Korean War Interview – Charlie Israel

I saw in the paper today that Korean War vet Charlie Israel passed away in Hamilton at age 80. I interviewed Charlie for the Missoulian newspaper back in 1997, and thought I would post that old interview in his honor.

Charlie Israel is a jovial man who credits his military experience in Korea as a life-changing event. “I think the service is the best thing to happen to any young man.” Israel was living in Los Angeles and studying photography at a trade school when he was drafted. He was eighteen-and-a-half at the time. “I was very naïve, never been away from home.”

After infantry school he was trained as a cook, and shortly thereafter found himself packed into a troop ship destined for Korea, along with hundreds of other seasick soldiers. He described the journey across the Pacific as a nightmare that seemed to last much longer than the actual twelve days.

Upon embarking at Sasebo, Japan, he caught a different ship bound for Korea. It was then that Israel realized what was in store for him. He laughs, recalling his feelings at the time. “Being a devout coward, I got the shock of my life when they gave me an M-1 rifle to be cleaned. I realized I should have been a better marksman, but it was too late.”

As they neared the front line, Israel got another shock when he saw the artillery shells bursting ahead. “It looked like the Fourth of July with all the things in the sky. I knew I was in deep trouble and wanted to go home.”

Israel worked as a cook for two days before the Army decided that he could better serve his country in the Signal Corps. After a few unhappy weeks digging post holes and climbing telephone poles, Israel managed to arrange a transfer to the I Corps photo unit.

He found himself part of a thirteen-man unit responsible for taking all photographs within a 30-mile radius of I Corps headquarters at Uijongbu, an area that covered the demilitarized zone (DMZ). “We did everything from criminal investigations to public relations and documentaries.” The work varied from photographing prisoners in the stockades to photos of mechanical failure on helicopters and aircraft.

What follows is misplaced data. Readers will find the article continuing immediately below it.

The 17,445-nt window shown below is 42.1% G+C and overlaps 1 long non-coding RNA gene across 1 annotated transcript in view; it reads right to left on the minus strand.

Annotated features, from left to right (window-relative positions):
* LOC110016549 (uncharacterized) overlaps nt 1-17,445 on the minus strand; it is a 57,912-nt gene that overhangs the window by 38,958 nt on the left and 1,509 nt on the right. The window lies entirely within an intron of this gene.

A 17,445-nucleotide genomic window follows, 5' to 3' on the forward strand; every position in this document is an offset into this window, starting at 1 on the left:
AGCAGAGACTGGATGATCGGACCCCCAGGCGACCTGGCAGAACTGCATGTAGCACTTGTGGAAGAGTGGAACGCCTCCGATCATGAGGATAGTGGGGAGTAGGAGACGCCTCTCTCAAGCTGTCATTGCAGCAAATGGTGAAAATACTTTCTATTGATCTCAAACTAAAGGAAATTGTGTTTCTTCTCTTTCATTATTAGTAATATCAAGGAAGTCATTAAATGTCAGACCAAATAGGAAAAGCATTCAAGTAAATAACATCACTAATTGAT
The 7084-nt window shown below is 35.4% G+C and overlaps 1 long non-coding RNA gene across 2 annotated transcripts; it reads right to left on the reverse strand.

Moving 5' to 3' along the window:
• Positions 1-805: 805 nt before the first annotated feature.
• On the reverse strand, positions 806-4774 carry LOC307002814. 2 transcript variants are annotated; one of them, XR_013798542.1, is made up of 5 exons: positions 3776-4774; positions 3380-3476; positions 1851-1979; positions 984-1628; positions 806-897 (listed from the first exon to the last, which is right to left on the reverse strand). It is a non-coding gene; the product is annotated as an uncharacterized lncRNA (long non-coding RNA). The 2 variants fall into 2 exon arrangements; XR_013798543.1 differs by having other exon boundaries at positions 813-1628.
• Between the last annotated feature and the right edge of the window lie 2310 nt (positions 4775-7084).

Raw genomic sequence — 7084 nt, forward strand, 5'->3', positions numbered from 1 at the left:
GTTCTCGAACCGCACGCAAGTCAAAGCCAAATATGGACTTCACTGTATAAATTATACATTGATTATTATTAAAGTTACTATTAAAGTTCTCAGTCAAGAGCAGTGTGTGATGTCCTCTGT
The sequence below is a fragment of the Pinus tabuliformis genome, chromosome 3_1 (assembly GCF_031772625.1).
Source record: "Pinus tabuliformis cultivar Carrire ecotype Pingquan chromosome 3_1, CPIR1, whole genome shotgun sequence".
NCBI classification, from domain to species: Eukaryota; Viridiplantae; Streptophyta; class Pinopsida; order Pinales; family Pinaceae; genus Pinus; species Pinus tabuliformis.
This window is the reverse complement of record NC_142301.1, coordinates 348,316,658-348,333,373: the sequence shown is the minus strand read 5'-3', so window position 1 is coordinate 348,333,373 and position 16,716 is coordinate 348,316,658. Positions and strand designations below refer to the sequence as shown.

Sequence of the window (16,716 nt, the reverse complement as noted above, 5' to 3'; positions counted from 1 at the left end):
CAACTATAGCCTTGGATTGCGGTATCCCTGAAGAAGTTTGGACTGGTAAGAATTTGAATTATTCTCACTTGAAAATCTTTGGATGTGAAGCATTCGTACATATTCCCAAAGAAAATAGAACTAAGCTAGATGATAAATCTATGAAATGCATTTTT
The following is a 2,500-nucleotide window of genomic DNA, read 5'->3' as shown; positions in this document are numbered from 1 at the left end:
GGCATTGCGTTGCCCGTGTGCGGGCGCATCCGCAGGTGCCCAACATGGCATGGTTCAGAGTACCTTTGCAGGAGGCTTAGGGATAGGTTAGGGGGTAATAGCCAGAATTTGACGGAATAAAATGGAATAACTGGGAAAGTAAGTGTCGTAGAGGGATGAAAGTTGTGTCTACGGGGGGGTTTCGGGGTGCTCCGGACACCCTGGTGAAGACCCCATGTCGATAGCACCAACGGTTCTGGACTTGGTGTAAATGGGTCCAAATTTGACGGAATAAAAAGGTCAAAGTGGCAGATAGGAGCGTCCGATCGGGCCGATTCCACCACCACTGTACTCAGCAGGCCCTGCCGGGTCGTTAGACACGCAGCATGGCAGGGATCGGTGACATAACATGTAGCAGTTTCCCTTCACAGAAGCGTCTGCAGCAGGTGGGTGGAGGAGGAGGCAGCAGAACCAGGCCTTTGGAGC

The photographers worked out of a trailer converted to a photo processing lab. “The front of the trailer had motion picture equipment. You could do color, stills, the whole bit.” They also had a darkroom tent, and later a Quonset hut.

Israel covered the building of Freedom Village at Panmunjom and the prisoner of war exchange in 1953, and some of his photos were published in the Army newspaper Stars and Stripes. He also took many photos of the Korean people, including weddings and funeral processions. One of his favorite subjects was the Korean children. Many of his photos show groups of ragged street urchins. “We called them slickee boys, slickee kids, they would try to cut your camera strap, steal your wallet or your watch. There were a tremendous amount of kids on their own, orphaned by the war.”

Perhaps the best duty for an I Corps photographer was when high-ranking generals came to tour the front line. Israel was once attached to four-star general Maxwell Taylor (“quite a gentleman”) for a week to ten days. “You ate very well, and you lived excellently when you were with the general.”

Nevertheless, most of the time Private Israel lived in a tent and shared the hardships of life in a war zone. “I can still to this day remember the smell of death,” he recalls.

“Korea was a great adventure for a young man. It was very enlightening. If you don’t take it as an adventure, and decide to fight the system, you’re in deep trouble.”

Israel has doubts that the U.S. should have intervened in Korea, explaining, “it wasn’t our place to save the world,” but he has no such doubts about the need for the Montana Korean War Memorial. “I hope we finally get the recognition. A lot of guys died over there. We were forgotten.”

Israel continued to serve as an Army photographer for a few months after he left Korea, and today owns the Image Maker, a thriving custom photo lab in Hamilton. His photographs of Korea were on display Friday, June 13, 1997 at the dance honoring Montana’s Korean War veterans held at Minuteman Aviation, Missoula County Airport.

Korean War Interview – Dennis Tate

Korean War Interview – Fred Raunig

Korean War Interview – Ken Brown

Korean War Timeline


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